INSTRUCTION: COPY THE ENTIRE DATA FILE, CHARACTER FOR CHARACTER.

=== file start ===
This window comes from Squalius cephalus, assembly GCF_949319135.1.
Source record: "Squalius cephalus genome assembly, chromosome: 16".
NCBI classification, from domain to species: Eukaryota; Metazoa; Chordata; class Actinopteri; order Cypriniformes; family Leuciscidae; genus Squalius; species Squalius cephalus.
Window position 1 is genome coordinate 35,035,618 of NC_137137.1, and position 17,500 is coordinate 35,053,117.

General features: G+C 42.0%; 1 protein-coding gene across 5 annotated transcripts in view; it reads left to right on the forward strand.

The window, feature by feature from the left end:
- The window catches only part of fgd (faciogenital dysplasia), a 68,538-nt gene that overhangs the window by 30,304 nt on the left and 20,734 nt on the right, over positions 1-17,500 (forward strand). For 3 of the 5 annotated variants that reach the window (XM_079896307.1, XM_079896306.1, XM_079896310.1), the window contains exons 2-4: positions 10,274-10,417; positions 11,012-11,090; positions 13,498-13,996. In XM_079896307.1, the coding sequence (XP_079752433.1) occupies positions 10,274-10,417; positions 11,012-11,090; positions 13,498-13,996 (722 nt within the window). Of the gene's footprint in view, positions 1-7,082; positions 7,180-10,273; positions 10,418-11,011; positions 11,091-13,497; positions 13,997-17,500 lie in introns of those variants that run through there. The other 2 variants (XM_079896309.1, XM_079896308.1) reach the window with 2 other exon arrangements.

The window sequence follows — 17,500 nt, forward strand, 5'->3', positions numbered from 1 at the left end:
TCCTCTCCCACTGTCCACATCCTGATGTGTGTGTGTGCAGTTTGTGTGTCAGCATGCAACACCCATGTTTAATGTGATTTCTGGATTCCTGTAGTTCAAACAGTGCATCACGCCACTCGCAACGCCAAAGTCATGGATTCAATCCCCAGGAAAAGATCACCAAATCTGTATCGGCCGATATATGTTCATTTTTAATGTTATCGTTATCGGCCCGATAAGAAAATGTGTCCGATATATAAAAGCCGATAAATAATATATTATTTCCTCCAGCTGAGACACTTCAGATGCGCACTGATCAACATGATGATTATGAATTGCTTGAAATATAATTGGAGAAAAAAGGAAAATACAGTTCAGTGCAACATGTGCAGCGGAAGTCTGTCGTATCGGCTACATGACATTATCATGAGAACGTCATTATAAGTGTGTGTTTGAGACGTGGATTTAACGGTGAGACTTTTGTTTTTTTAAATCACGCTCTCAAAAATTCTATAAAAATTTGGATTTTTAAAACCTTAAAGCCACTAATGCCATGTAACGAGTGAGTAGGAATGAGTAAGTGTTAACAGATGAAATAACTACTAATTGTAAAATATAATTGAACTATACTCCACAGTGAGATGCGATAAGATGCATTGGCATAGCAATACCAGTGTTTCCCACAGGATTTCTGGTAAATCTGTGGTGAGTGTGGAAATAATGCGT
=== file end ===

This window comes from Squalius cephalus, assembly GCF_949319135.1.
Source record: "Squalius cephalus genome assembly, chromosome: 16".
NCBI classification, from domain to species: Eukaryota; Metazoa; Chordata; class Actinopteri; order Cypriniformes; family Leuciscidae; genus Squalius; species Squalius cephalus.
Window position 1 is genome coordinate 35,035,618 of NC_137137.1, and position 17,500 is coordinate 35,053,117.

General features: G+C 42.0%; 1 protein-coding gene across 5 annotated transcripts in view; it reads left to right on the forward strand.

The window, feature by feature from the left end:
- The window catches only part of fgd (faciogenital dysplasia), a 68,538-nt gene that overhangs the window by 30,304 nt on the left and 20,734 nt on the right, over positions 1-17,500 (forward strand). For 3 of the 5 annotated variants that reach the window (XM_079896307.1, XM_079896306.1, XM_079896310.1), the window contains exons 2-4: positions 10,274-10,417; positions 11,012-11,090; positions 13,498-13,996. In XM_079896307.1, the coding sequence (XP_079752433.1) occupies positions 10,274-10,417; positions 11,012-11,090; positions 13,498-13,996 (722 nt within the window). Of the gene's footprint in view, positions 1-7,082; positions 7,180-10,273; positions 10,418-11,011; positions 11,091-13,497; positions 13,997-17,500 lie in introns of those variants that run through there. The other 2 variants (XM_079896309.1, XM_079896308.1) reach the window with 2 other exon arrangements.

The window sequence follows — 17,500 nt, forward strand, 5'->3', positions numbered from 1 at the left end:
TCCTCTCCCACTGTCCACATCCTGATGTGTGTGTGTGCAGTTTGTGTGTCAGCATGCAACACCCATGTTTAATGTGATTTCTGGATTCCTGTAGTTCAAACAGTGCATCACGCCACTCGCAACGCCAAAGTCATGGATTCAATCCCCAGGAAAAGATCACCAAATCTGTATCGGCCGATATATGTTCATTTTTAATGTTATCGTTATCGGCCCGATAAGAAAATGTGTCCGATATATAAAAGCCGATAAATAATATATTATTTCCTCCAGCTGAGACACTTCAGATGCGCACTGATCAACATGATGATTATGAATTGCTTGAAATATAATTGGAGAAAAAAGGAAAATACAGTTCAGTGCAACATGTGCAGCGGAAGTCTGTCGTATCGGCTACATGACATTATCATGAGAACGTCATTATAAGTGTGTGTTTGAGACGTGGATTTAACGGTGAGACTTTTGTTTTTTTAAATCACGCTCTCAAAAATTCTATAAAAATTTGGATTTTTAAAACCTTAAAGCCACTAATGCCATGTAACGAGTGAGTAGGAATGAGTAAGTGTTAACAGATGAAATAACTACTAATTGTAAAATATAATTGAACTATACTCCACAGTGAGATGCGATAAGATGCATTGGCATAGCAATACCAGTGTTTCCCACAGGATTTCTGGTAAATCTGTGGTGAGTGTGGAAATAATGCGT